On March 7, after several years of measuring and modeling, representatives from the Clean Waterways, Healthy Neighborhoods coalition gave a presentation on the solutions being evaluated to reduce the sewage overflows for permit holders in the Passaic Valley Sewerage Commission (PVSC) region. Engineering consultant firms presented the evaluation of alternatives for Bayonne, East Newark, Guttenberg, Kearny, Jersey City, Paterson, and the North Bergen Municipal Utilities Authority. (See below for a list of alternative solutions discussed.)

The Sewage-Free Streets and Rivers campaign is asking for public meetings to be held in every one of these towns to ensure that residents are informed about the impacts of sewage overflows and have input into the plans that are being developed, their costs, and the benefits or impacts the plans will have in the community. Residents who live in live in a municipality where no public meetings have been held on the evaluation of alternatives, should ask their city or sewer utility to share its plans, explain the alternatives and make sure the ideas and concerns of the community are included. Newark and Jersey City have scheduled presentations about the solutions under consideration in those municipalities, and Guttenberg and Kearny indicated that they will schedule additional meetings

“This will possibly be the largest capital expenditure in each municipality’s history,” said Michael Hope, the Greeley and Hansen consultant working on the Passaic Valley Sewerage Long Term Control Plan. “A Long Term Control Plan cost New York City $4.2 billion.”

Town by Town

In his article “Combating Sewage Overflows,” Mike Montemarano reported on the meeting and the presentations that were given for Bayonne (which has 28 outfalls, or pipes from which combined sewage overflows into the Newark Bay, Kill Van Kull and New York Bay, North Bergen (one outfall), Jersey City (21 outfalls) and Guttenberg (one outfall).

Among the remaining towns in the region:

  • East Newark (one outfall) is a densely populated and heavily developed town, and is focusing on gray solutions including underground tanks, disinfection and an expansion of its sewer treatment plant.
  • Kearny (five outfalls) is planning a partial sewer separation and underground storage. The town is also evaluating potential green infrastructure projects that were identified by Rutgers in its Green Infrastructure Feasibility Study for Kearny and sites identified by the Kearny AWAKE group.
  • Paterson (23 outfalls) is looking at gray solutions including sewer modification, tunnels, offline-storage, disinfection, and sewer separation, and green infrastructure solutions that are estimated to reduce overflows by between 3 percent and 6 percent..
  • Newark (18 outfalls) and Harrison (seven outfalls) did not have time to present.

The next meeting is planned for May.

Full presentations for each of the towns are posted on the Clean Waterways, Healthy Neighborhoods site.

Public meetings

The City of Newark is working with community partners to host a series of public meetings to gather community input on the evaluation of alternatives. Newark Stormwater Solutions is a dedicated website developed to gather community input on the evaluation of alternatives, and their community presentation is available for download in English, Spanish and Portuguese.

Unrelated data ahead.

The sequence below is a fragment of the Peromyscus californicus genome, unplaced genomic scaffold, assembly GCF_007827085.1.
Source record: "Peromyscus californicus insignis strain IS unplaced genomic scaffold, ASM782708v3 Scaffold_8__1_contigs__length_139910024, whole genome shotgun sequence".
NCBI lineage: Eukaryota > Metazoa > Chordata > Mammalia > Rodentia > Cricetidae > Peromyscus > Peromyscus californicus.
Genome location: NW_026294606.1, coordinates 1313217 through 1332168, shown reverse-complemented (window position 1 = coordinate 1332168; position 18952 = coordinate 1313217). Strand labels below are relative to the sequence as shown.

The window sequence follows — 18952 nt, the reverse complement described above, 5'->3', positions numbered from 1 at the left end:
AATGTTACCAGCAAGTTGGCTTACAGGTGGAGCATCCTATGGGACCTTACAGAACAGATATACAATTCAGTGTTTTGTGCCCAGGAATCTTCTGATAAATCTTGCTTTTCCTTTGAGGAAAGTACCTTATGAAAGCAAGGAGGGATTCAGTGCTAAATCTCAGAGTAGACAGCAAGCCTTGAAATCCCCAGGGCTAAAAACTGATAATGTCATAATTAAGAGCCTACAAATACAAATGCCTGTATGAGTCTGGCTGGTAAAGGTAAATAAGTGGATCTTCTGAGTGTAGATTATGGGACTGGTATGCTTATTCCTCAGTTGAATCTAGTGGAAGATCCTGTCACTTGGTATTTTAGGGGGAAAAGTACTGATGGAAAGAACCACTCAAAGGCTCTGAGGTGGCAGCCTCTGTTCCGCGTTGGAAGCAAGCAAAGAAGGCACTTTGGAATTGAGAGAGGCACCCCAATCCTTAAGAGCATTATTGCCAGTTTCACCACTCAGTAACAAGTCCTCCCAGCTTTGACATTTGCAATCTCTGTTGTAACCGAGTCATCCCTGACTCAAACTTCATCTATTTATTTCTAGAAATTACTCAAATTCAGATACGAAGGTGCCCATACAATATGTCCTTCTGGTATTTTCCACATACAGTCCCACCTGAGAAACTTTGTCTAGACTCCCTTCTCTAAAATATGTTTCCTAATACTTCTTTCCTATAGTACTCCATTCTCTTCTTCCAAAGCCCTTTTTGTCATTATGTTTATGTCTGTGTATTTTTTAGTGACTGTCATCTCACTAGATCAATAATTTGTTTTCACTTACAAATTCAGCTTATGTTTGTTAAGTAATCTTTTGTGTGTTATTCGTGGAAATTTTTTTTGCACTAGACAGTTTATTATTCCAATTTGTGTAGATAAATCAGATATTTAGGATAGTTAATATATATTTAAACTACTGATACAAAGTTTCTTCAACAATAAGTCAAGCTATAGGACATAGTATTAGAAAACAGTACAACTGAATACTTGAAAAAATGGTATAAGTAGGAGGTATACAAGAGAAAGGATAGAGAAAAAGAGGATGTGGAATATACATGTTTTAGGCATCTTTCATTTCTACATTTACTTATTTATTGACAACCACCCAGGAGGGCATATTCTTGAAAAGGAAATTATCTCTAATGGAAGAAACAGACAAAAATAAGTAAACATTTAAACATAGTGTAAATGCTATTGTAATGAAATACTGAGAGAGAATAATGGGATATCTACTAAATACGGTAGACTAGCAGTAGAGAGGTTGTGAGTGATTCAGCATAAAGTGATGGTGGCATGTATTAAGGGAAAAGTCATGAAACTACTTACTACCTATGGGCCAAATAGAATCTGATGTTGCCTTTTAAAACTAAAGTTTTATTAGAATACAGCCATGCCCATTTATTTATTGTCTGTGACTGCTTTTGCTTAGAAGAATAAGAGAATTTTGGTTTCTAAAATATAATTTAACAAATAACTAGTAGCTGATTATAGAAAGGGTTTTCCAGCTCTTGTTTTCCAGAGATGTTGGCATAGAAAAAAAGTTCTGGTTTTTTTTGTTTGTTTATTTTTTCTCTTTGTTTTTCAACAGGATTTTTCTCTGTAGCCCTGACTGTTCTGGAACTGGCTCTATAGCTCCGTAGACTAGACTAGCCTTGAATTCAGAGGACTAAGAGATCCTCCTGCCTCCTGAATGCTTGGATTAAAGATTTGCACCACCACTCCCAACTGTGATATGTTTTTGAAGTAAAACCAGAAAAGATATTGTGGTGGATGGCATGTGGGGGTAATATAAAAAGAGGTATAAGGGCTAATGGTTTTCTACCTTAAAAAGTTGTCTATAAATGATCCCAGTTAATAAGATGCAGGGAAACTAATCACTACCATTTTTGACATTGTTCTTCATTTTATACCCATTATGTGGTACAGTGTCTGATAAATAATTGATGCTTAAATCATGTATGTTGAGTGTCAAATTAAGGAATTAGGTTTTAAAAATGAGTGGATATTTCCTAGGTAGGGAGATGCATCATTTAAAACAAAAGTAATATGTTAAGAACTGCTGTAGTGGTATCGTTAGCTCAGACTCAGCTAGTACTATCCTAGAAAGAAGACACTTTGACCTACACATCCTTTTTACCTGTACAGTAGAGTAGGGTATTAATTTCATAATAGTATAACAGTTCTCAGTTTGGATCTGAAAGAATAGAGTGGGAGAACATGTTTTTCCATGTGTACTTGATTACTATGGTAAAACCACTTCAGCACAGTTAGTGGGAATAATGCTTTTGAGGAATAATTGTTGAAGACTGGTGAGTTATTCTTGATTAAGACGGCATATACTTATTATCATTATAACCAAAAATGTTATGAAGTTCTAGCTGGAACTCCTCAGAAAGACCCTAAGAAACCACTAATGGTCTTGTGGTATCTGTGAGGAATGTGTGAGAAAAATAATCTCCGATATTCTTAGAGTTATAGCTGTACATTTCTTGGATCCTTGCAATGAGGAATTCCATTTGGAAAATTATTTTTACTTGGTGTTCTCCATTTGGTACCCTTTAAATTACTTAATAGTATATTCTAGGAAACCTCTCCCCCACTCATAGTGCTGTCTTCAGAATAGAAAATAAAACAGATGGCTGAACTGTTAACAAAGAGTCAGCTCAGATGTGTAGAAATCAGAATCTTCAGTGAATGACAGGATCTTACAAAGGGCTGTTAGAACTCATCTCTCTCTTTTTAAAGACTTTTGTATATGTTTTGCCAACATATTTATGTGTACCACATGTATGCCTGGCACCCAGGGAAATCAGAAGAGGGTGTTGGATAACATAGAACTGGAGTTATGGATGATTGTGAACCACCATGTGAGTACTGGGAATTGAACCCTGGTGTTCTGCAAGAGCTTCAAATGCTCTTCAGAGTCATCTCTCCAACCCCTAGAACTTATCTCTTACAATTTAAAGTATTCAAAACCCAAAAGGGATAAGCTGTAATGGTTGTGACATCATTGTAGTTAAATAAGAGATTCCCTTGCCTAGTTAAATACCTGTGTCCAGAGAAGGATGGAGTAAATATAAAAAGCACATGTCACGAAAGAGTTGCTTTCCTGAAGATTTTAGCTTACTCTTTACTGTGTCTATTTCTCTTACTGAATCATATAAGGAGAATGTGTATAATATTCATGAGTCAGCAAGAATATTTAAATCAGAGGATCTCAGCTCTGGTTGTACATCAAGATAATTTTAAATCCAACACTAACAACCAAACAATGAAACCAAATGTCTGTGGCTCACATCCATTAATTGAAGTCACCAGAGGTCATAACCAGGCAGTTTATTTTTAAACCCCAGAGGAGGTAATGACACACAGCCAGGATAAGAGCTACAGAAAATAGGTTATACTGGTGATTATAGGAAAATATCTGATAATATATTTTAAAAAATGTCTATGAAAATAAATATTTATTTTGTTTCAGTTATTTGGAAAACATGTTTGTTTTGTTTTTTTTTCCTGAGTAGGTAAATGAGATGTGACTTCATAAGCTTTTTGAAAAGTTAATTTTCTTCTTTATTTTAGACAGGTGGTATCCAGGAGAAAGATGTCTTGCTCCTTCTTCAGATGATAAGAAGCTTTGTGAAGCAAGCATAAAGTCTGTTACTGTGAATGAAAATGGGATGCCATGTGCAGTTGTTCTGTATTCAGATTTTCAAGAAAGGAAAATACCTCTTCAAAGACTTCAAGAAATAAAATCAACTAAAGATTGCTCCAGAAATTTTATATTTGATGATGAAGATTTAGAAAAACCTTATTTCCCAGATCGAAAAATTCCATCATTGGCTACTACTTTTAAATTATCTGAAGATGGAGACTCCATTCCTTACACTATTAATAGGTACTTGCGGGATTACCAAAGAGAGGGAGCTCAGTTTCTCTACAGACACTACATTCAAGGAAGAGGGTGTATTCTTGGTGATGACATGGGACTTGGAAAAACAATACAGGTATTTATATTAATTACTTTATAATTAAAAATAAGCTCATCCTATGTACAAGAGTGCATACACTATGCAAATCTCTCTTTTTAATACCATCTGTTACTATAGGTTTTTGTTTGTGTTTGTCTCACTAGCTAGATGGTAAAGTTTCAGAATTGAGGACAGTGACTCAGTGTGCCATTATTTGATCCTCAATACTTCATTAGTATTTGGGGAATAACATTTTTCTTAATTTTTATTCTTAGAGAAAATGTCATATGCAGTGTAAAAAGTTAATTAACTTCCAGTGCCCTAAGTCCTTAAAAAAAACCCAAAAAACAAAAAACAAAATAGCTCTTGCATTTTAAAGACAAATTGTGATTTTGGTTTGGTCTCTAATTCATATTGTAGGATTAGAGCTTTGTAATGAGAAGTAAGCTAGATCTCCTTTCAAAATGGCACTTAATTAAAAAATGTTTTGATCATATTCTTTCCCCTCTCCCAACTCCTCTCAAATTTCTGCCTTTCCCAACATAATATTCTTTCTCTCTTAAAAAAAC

The Jersey City Municipal Utilities Authority is also hosting public meetings. It has a web page devoted to the Long Term Control Plan, including a survey to gather community input on the proposed alternatives to combined sewer overflows.

What are the options being considered to reduce overflows?

  • Green infrastructure: Nature-based solutions, like rain gardens and permeable pavement, that capture stormwater where it falls, allowing it to absorb into the ground or be saved for later use before it enters the combined sewer system. These options reduce total storm flows or peak flows.
  • Increased storage capacity in the collection system: Storing sewage and stormwater in the existing pipes or new storage structures (e.g., storage tunnels, underground or above-ground tanks) during a rainstorm allows it to be released to the sewage treatment plant slowly following the storm. Increased storage capacity can also come from cleaning existing combined sewers to reduce blockages and filled areas.
  • Sewer treatment plant expansion and/or increased storage at the plant: Identifying opportunities to build more storage at the sewer treatment plant or build more capacity to process sewage and stormwater at the plant.
  • Infiltration and inflow reduction: Fixing the combined sewers to reduce the amount of water that infiltrates into the pipes from cracks.
  • Sewer separation: Adding a separate pipe system for stormwater that will discharge directly to a stream or river, which will reduce the volume in the sewage pipes that go to the treatment plant.
  • End-of-pipe treatment of the CSO discharge: Adding sewage treatment, including disinfection, at the end of the outfall pipes.
  • CSO-related bypass of the secondary treatment step at the sewer treatment plant: Creating more capacity at the sewer treatment plant by bypassing the secondary treatment of the mixture of sewage and stormwater. This approach results in partial treatment of the combined sewer flows during storms, rather than complete treatment of part of the flow and no treatment of the overflows.

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